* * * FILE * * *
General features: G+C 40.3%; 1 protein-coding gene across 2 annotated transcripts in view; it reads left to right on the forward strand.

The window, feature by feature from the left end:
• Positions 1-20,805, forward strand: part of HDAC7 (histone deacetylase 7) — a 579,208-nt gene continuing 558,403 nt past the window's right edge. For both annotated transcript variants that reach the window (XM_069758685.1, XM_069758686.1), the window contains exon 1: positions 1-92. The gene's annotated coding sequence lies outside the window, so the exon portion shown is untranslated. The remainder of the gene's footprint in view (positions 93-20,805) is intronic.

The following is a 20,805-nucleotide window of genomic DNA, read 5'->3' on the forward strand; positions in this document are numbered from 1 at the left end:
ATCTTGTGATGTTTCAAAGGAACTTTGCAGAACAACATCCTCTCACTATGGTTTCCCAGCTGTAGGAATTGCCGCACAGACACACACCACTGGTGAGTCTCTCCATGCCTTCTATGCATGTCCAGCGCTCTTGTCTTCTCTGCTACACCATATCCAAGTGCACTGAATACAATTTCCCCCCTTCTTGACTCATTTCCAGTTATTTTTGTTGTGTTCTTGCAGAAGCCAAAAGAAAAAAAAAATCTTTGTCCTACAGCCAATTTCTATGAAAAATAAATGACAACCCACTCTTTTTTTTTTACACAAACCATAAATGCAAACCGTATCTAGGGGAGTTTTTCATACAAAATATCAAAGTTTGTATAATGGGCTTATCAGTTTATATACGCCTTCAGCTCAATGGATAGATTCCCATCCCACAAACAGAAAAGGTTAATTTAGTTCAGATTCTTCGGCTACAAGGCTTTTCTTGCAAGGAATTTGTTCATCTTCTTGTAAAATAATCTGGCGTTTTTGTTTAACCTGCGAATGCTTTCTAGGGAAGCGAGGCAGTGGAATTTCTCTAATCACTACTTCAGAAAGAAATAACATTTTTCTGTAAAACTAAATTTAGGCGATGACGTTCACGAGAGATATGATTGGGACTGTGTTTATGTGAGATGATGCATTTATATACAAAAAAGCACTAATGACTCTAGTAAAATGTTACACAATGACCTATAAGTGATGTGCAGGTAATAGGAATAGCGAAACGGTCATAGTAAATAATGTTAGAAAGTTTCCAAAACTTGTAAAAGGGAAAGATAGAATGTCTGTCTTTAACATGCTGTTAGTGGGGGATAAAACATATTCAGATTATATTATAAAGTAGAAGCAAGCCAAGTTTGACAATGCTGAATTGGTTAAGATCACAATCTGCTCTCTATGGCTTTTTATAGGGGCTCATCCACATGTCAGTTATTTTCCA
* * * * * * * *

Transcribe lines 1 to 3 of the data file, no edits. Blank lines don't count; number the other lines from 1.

General features: G+C 40.3%; 1 protein-coding gene across 2 annotated transcripts in view; it reads left to right on the forward strand.

The window, feature by feature from the left end:
• Positions 1-20,805, forward strand: part of HDAC7 (histone deacetylase 7) — a 579,208-nt gene continuing 558,403 nt past the window's right edge. For both annotated transcript variants that reach the window (XM_069758685.1, XM_069758686.1), the window contains exon 1: positions 1-92. The gene's annotated coding sequence lies outside the window, so the exon portion shown is untranslated. The remainder of the gene's footprint in view (positions 93-20,805) is intronic.